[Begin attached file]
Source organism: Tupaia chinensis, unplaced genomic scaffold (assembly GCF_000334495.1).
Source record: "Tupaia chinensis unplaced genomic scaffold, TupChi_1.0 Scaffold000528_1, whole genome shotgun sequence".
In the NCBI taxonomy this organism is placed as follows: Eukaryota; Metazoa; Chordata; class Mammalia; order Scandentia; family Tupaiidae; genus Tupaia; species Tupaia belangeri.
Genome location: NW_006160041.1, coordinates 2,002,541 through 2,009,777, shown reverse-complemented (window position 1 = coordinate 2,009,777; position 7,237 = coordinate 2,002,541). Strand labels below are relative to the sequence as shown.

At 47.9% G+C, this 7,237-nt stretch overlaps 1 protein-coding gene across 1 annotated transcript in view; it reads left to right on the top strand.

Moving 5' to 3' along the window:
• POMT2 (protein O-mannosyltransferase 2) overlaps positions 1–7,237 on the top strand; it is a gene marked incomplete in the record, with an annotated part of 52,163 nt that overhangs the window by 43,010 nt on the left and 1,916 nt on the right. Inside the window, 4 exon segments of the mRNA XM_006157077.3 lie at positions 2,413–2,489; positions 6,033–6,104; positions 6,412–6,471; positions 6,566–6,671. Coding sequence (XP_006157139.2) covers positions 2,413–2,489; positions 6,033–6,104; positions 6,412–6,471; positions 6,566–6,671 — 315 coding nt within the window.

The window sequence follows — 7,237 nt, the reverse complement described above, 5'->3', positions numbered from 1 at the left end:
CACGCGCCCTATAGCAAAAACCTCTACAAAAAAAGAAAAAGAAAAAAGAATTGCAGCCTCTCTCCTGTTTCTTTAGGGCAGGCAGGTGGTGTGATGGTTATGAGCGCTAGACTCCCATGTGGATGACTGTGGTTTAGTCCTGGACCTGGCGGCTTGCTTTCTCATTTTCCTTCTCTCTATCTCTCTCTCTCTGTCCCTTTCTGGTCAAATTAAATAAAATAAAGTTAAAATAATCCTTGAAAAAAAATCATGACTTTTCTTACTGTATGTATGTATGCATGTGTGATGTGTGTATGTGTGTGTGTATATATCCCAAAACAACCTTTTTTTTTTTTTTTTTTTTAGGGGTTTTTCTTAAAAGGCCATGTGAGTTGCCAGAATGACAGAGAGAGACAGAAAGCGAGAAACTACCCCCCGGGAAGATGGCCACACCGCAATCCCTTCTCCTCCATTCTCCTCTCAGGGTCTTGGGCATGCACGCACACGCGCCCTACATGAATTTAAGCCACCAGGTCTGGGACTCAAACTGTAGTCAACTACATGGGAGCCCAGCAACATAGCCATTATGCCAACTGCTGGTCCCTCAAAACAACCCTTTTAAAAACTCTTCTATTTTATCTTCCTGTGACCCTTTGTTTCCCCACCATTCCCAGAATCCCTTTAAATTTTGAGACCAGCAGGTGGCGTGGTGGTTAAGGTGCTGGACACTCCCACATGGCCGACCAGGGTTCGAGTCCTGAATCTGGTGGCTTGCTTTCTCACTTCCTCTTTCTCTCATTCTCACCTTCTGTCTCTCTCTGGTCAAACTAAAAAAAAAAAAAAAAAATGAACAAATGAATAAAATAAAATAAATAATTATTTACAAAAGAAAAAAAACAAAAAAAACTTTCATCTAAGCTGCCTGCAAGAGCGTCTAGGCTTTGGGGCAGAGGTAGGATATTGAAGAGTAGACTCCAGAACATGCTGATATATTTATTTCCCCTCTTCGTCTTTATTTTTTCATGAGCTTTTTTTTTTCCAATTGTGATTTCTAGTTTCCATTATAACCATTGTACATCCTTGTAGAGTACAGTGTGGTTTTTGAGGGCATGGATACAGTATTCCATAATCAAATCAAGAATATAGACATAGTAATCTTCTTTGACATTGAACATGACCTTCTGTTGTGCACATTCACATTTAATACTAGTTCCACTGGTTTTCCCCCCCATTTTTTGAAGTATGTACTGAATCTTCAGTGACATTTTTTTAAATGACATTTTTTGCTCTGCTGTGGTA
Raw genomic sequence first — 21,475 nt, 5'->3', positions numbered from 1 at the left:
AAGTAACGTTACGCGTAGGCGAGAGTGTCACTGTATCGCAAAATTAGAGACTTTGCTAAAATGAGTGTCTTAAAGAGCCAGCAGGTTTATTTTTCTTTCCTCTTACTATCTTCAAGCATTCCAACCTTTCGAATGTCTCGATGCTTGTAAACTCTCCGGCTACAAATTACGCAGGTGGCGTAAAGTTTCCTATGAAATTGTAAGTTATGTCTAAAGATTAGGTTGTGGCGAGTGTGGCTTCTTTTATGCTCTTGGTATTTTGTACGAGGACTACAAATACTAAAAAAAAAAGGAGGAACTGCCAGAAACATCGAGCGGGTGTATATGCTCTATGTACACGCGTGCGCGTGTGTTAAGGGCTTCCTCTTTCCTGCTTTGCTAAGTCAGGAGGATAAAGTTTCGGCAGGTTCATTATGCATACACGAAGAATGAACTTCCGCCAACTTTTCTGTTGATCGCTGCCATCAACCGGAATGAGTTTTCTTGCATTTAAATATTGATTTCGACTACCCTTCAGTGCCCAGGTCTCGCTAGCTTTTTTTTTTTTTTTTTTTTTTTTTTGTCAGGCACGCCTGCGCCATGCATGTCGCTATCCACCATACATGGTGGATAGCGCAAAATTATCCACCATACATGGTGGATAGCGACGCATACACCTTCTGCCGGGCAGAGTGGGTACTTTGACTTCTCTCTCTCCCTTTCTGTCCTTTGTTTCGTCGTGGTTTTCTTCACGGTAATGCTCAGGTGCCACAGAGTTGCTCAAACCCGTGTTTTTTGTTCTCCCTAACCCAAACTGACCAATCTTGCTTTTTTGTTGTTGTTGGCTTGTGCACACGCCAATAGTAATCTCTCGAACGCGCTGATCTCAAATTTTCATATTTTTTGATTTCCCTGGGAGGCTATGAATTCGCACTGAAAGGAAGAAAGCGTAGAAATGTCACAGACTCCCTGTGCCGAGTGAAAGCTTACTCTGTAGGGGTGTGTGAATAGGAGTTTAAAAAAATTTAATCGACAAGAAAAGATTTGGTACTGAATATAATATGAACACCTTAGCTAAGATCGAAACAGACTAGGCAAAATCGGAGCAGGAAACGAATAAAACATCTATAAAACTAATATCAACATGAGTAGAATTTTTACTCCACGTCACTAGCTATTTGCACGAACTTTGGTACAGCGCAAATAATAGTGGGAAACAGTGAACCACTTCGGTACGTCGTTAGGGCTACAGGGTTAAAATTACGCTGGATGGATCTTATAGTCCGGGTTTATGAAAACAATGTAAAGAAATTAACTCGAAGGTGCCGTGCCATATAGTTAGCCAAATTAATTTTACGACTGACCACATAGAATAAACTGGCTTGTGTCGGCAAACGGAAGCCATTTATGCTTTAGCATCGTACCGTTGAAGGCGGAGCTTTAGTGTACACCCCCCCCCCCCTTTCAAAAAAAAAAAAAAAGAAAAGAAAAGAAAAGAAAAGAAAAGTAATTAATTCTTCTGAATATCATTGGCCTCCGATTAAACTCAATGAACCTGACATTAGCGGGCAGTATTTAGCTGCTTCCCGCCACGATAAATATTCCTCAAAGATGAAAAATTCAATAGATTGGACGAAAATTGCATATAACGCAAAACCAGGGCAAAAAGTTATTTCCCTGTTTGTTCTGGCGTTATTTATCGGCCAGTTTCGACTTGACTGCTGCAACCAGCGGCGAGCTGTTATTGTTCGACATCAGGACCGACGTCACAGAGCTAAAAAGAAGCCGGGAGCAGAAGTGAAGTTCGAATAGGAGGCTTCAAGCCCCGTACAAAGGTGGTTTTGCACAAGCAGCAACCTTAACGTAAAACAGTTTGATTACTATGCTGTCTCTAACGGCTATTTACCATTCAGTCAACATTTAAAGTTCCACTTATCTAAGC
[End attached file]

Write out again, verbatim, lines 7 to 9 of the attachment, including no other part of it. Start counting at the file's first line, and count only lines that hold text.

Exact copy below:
• POMT2 (protein O-mannosyltransferase 2) overlaps positions 1–7,237 on the top strand; it is a gene marked incomplete in the record, with an annotated part of 52,163 nt that overhangs the window by 43,010 nt on the left and 1,916 nt on the right. Inside the window, 4 exon segments of the mRNA XM_006157077.3 lie at positions 2,413–2,489; positions 6,033–6,104; positions 6,412–6,471; positions 6,566–6,671. Coding sequence (XP_006157139.2) covers positions 2,413–2,489; positions 6,033–6,104; positions 6,412–6,471; positions 6,566–6,671 — 315 coding nt within the window.

The window sequence follows — 7,237 nt, the reverse complement described above, 5'->3', positions numbered from 1 at the left end:
CACGCGCCCTATAGCAAAAACCTCTACAAAAAAAGAAAAAGAAAAAAGAATTGCAGCCTCTCTCCTGTTTCTTTAGGGCAGGCAGGTGGTGTGATGGTTATGAGCGCTAGACTCCCATGTGGATGACTGTGGTTTAGTCCTGGACCTGGCGGCTTGCTTTCTCATTTTCCTTCTCTCTATCTCTCTCTCTCTGTCCCTTTCTGGTCAAATTAAATAAAATAAAGTTAAAATAATCCTTGAAAAAAAATCATGACTTTTCTTACTGTATGTATGTATGCATGTGTGATGTGTGTATGTGTGTGTGTATATATCCCAAAACAACCTTTTTTTTTTTTTTTTTTTTAGGGGTTTTTCTTAAAAGGCCATGTGAGTTGCCAGAATGACAGAGAGAGACAGAAAGCGAGAAACTACCCCCCGGGAAGATGGCCACACCGCAATCCCTTCTCCTCCATTCTCCTCTCAGGGTCTTGGGCATGCACGCACACGCGCCCTACATGAATTTAAGCCACCAGGTCTGGGACTCAAACTGTAGTCAACTACATGGGAGCCCAGCAACATAGCCATTATGCCAACTGCTGGTCCCTCAAAACAACCCTTTTAAAAACTCTTCTATTTTATCTTCCTGTGACCCTTTGTTTCCCCACCATTCCCAGAATCCCTTTAAATTTTGAGACCAGCAGGTGGCGTGGTGGTTAAGGTGCTGGACACTCCCACATGGCCGACCAGGGTTCGAGTCCTGAATCTGGTGGCTTGCTTTCTCACTTCCTCTTTCTCTCATTCTCACCTTCTGTCTCTCTCTGGTCAAACTAAAAAAAAAAAAAAAAAATGAACAAATGAATAAAATAAAATAAATAATTATTTACAAAAGAAAAAAAACAAAAAAAACTTTCATCTAAGCTGCCTGCAAGAGCGTCTAGGCTTTGGGGCAGAGGTAGGATATTGAAGAGTAGACTCCAGAACATGCTGATATATTTATTTCCCCTCTTCGTCTTTATTTTTTCATGAGCTTTTTTTTTTCCAATTGTGATTTCTAGTTTCCATTATAACCATTGTACATCCTTGTAGAGTACAGTGTGGTTTTTGAGGGCATGGATACAGTATTCCATAATCAAATCAAGAATATAGACATAGTAATCTTCTTTGACATTGAACATGACCTTCTGTTGTGCACATTCACATTTAATACTAGTTCCACTGGTTTTCCCCCCCATTTTTTGAAGTATGTACTGAATCTTCAGTGACATTTTTTTAAATGACATTTTTTGCTCTGCTGTGGTA